‘It’s not only about achieving the goal, it’s about the person you become on the way to achieving that goal.’ Joseph Polossifakis – Olympic athletes interviewed 48
Joseph Polossifakis, Olympian 2016 outlines how he struggled at the beginning of his career, when he attached his identity to his sporting results, how he learned to enjoy and appreciate the journey, and the struggle to qualify for the Olympic Games.
Furthermore, we discuss
- The different disciplines of fencing and how they differ from each other
- His darkest moment
- His best moment
- His advice to a younger Joseph Polossifakis
- His success habits
- His morning routine
- How to prepare for important moments
- How to overcome setbacks
- His role model
- The best advice he received
- A typical day in the life of a professional fencer
- His interview nomination
- His motivation to start ‘The Olympians Podium’ podcast
- Where can people find Joseph Polossifakis
Christian: Today I’m joined by Joseph Polossifakis. Joseph is a 2016 Olympian, representing Canada in the fencing discipline, sabre. The biggest achievements in his career so far are multiple medals at the Pan Am Games, the highest-ever world ranking for a Canadian fencer and ranked number one in Canada for five years in a row,.
Joseph is also a podcast host, which we will speak about later.
Joseph: Thank you for having me, Christian.
The different disciplines of fencing and how they differ from each other
Christian: Joseph, can you quickly take us through the different disciplines of fencing and how they differ from each other?
Joseph: Yes, fencing has three weapons. Not too many people know that, but they are completely different one from the other. I do the one called the sabre and the other two are called the epee and the foil.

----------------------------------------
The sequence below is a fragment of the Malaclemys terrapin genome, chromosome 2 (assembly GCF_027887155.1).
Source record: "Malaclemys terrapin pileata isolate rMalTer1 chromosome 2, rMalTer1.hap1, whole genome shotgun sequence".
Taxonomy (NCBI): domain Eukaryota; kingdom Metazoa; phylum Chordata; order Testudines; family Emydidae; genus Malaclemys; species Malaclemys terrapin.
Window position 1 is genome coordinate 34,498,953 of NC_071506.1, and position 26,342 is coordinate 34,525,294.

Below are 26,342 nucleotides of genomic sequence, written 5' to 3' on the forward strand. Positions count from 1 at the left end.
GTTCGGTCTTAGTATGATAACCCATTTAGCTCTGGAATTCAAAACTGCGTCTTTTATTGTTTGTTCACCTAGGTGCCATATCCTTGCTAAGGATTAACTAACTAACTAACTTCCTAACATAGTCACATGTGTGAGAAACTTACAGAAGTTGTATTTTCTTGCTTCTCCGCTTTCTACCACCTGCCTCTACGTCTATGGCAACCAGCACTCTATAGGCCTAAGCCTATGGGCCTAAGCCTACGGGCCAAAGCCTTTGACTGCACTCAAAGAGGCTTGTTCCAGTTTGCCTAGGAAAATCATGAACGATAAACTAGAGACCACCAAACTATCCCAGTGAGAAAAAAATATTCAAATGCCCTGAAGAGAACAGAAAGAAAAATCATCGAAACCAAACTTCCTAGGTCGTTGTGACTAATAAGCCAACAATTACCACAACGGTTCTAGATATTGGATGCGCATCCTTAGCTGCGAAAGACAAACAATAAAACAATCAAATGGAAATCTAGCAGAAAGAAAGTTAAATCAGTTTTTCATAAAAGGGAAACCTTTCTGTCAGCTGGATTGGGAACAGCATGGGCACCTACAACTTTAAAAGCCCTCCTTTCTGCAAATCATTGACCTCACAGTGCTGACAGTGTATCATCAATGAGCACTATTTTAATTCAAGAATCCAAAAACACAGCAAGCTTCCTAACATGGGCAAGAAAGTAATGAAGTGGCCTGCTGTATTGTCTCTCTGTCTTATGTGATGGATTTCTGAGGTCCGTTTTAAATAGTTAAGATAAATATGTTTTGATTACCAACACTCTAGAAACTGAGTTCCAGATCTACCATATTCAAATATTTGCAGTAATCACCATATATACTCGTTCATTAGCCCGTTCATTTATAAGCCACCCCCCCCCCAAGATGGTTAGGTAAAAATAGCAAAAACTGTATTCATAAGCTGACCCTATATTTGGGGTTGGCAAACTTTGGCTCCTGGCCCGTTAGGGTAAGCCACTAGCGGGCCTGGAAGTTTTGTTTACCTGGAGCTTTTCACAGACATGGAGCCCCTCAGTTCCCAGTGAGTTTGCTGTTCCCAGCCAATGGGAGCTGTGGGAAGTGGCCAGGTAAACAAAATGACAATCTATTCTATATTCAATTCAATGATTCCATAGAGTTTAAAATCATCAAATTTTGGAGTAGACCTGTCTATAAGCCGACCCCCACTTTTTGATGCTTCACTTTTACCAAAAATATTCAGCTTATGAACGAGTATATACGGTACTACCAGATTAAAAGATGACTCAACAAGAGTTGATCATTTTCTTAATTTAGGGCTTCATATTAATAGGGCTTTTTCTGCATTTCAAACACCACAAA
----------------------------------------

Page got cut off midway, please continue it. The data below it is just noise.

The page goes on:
How they differ? Pretty much in everything, the weapon, the way it’s made, the way it works and the equipment is different. The rules are also different. So, we can do a whole other podcast on all the separate things.
The most important thing to know is, that it’s like three different weapons that are like different sports. I’ve never done the other two. I do mainly sabre and the main difference with sabre and the other one is, that it’s a blade that you hold upwards and not pointing directly at your opponent.
You slash with the outside part of the blade. You don’t have to hit just with a tip, with a point, and the only valid target is from the torso up. So, everything above the waist is valid, but nothing in the legs or the feet counts.
The point system is more complex than the other two, meaning the only way you could get a point is, if you are deemed to have the attack priority. That is if you’re advancing and your opponent’s going back and you touch at the same time, it’s the person advancing who gets the point.
So, it’s all about trying to get that attack and on defense trying to make the guy miss his attack and try to take your attack over. But obviously, we don’t start by having the attack in defense. You have to try and wrestle it away from your opponent with tactics and tricks and tempo and distance. So, that’s a very interesting sport that’s always a challenge.
It’s all about trying to get that attack and on defense trying to make the guy miss his attack and try to take your attack over.
Check out the short additional explainer video from Vox with pretty impressive footage
Christian: So if I understand you correctly, there’s no one who does the two or three disciplines?
Joseph: No, it’s too specialized and complex. There are very different abilities that are required in the tactics. So, if you want to be good at one, it’s very hard to specialize in another one as well. So, I’ve never touched the other two weapons actually. I’ve never done them.
Christian: Also in Olympic history, is there anyone who did more than one?
Joseph: Maybe, in the beginning. I think in the beginning when there was less competition, it was easier to do three and play around with all of them. But it’s become way too competitive and specialized, so it’s very hard.
There is one girl on the international stage now. She’s one of the top fencers in the world for a weapon called foil and she’s trying to do sabre as well. She’s doing the competition, and she’s had some okay results, actually.
But I don’t know if it’s going to work out or not. But she’s the only one who’s ever attempted that and she’s trying to qualify as a two-weapon Olympian, which would be pretty interesting.
Christian: Okay, cool.
His darkest moment
Christian: In your life is as an athlete, what was your darkest moment?